Electricity Market Reform
The Government's much anticipated consultation on Electricity Market Reform has been published today.
The proposals being consulted on include:
- Carbon price support through a carbon floor price to encourage investment in low carbon technologies (the carbon price support mechanism is subject to a separate Treasury consultation which can be found online). This would be achieved through an extended Climate Change Levy.
- A feed-in tariff for low carbon generation, but one based on a contract for difference approach - a feed-in tariff that provides varying levels of support dependent upon market electricity prices. Alternatively, the Government is considering a premium feed-in tariff, or a low-carbon obligation.
- A capacity payment mechanism to encourage security of supply (particularly relevant as intermittent and inflexible generation increases).
- Emissions performance standards to reinforce the existing requirement that no new coal generation is built without demonstrating carbon capture and storage technology.
Importantly for those currently involved in developing renewable electricity projects, the consultation proposes that accreditation under the existing Renewables Obligation regime will remain available until 31 March 2017. Projects accredited by this date would then be able to enjoy support under the Renewables Obligation for 20 years from accreditation. The Government has also published its response to the consultation on the Renewables Obligation.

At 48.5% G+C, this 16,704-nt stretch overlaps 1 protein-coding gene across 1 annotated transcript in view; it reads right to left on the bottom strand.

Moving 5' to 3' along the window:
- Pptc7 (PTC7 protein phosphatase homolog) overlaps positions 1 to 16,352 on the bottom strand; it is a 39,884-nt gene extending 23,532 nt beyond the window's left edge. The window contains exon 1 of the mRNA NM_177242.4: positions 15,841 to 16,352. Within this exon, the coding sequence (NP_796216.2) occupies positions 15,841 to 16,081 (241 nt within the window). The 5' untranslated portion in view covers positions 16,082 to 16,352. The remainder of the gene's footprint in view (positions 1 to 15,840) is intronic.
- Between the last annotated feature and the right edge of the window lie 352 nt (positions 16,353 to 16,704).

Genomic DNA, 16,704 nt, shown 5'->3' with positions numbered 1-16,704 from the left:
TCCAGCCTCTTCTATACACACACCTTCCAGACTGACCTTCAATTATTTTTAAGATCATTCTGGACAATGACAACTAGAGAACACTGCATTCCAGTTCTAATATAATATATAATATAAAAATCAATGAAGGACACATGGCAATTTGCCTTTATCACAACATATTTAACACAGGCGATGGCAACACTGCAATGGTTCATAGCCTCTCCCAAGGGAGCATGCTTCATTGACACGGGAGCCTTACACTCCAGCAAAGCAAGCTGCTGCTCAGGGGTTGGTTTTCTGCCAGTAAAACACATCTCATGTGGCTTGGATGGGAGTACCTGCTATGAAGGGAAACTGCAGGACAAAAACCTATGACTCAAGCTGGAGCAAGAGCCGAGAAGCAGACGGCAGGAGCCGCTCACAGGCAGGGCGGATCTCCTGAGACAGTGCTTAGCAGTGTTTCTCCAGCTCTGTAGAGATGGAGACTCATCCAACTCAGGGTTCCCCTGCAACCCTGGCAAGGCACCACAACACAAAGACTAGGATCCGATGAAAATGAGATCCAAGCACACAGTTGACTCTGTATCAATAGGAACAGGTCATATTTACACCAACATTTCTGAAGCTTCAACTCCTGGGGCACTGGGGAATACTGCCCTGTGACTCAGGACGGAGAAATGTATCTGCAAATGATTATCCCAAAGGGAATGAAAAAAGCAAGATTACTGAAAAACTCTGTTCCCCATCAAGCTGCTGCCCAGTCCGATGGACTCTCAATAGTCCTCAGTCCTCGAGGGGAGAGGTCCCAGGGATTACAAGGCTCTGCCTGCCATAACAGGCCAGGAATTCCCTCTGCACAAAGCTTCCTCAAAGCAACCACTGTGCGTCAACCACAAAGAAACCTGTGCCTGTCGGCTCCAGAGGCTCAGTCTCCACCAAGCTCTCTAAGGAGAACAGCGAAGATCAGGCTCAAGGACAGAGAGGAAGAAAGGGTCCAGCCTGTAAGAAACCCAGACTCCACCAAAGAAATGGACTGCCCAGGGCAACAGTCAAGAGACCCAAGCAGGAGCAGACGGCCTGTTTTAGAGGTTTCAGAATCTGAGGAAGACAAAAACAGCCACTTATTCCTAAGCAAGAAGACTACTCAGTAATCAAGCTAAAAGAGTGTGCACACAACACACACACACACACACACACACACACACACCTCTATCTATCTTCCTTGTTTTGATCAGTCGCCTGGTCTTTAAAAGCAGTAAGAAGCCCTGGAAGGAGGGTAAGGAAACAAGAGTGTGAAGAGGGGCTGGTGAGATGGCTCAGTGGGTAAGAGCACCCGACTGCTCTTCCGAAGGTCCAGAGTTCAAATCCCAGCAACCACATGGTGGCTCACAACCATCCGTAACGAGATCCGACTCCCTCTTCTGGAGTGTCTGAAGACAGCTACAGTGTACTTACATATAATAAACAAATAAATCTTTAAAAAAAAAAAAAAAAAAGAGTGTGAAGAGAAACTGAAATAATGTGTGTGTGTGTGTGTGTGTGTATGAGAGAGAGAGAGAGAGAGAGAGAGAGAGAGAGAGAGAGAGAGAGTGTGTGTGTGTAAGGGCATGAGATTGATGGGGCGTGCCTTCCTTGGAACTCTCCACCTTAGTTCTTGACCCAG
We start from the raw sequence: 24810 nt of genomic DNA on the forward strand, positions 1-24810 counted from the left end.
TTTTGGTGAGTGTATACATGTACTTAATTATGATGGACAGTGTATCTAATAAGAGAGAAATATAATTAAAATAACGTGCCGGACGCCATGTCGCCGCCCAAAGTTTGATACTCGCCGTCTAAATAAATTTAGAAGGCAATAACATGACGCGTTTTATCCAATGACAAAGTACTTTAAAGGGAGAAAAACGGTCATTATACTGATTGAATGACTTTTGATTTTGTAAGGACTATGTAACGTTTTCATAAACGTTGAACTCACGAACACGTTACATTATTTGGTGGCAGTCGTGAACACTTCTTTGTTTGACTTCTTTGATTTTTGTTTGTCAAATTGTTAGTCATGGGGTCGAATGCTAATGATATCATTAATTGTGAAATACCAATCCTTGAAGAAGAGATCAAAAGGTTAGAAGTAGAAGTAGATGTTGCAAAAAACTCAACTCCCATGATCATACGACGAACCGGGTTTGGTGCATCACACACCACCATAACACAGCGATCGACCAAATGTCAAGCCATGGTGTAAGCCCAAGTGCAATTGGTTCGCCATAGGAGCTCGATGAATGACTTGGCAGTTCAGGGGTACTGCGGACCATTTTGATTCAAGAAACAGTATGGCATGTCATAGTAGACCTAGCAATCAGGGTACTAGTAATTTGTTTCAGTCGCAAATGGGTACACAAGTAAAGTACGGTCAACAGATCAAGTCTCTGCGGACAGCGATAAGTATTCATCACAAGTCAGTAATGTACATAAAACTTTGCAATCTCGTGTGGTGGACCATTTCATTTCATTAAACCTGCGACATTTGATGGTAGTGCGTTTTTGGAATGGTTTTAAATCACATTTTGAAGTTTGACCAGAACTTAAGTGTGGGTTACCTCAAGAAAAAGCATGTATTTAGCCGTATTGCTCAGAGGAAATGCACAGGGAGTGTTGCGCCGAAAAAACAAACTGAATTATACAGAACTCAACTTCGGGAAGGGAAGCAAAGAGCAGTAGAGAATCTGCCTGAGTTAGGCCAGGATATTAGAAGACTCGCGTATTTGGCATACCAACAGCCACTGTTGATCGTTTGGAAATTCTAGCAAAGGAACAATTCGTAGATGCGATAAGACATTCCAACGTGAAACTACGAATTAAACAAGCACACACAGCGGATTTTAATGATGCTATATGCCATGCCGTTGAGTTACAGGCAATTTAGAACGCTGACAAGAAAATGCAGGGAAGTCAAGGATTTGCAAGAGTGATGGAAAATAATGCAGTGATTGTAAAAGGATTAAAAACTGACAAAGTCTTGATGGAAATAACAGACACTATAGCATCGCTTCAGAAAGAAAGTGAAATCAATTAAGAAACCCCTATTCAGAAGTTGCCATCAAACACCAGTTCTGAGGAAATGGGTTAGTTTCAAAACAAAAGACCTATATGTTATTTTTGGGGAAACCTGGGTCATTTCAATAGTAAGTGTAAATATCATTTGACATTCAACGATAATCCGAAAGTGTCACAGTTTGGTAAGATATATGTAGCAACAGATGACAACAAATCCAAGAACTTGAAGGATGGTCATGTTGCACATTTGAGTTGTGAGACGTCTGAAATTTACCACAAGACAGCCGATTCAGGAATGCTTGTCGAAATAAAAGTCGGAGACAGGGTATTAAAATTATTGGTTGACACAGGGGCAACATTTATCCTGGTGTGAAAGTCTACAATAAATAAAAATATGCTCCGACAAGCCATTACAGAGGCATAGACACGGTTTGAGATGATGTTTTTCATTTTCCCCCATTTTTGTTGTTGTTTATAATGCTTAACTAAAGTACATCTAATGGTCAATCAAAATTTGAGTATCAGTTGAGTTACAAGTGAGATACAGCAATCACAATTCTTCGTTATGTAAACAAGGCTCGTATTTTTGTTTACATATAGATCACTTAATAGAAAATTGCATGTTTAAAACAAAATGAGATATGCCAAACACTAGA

Prior to its issue, it had been suggested that the consultation on Electricity Market Reform would herald one of the most fundamental changes in the electricity sector since privatisation. On a first look, it does not disappoint. However, there is much to be debated before any proposals are implemented, so watch this space!
The consultation on the Electricity Market Reform proposals closes on 10 March 2011. The Treasury consultation on carbon price support closes on 11 February 2011.
This alert may contain information of general interest about current legal issues, but does not give legal advice.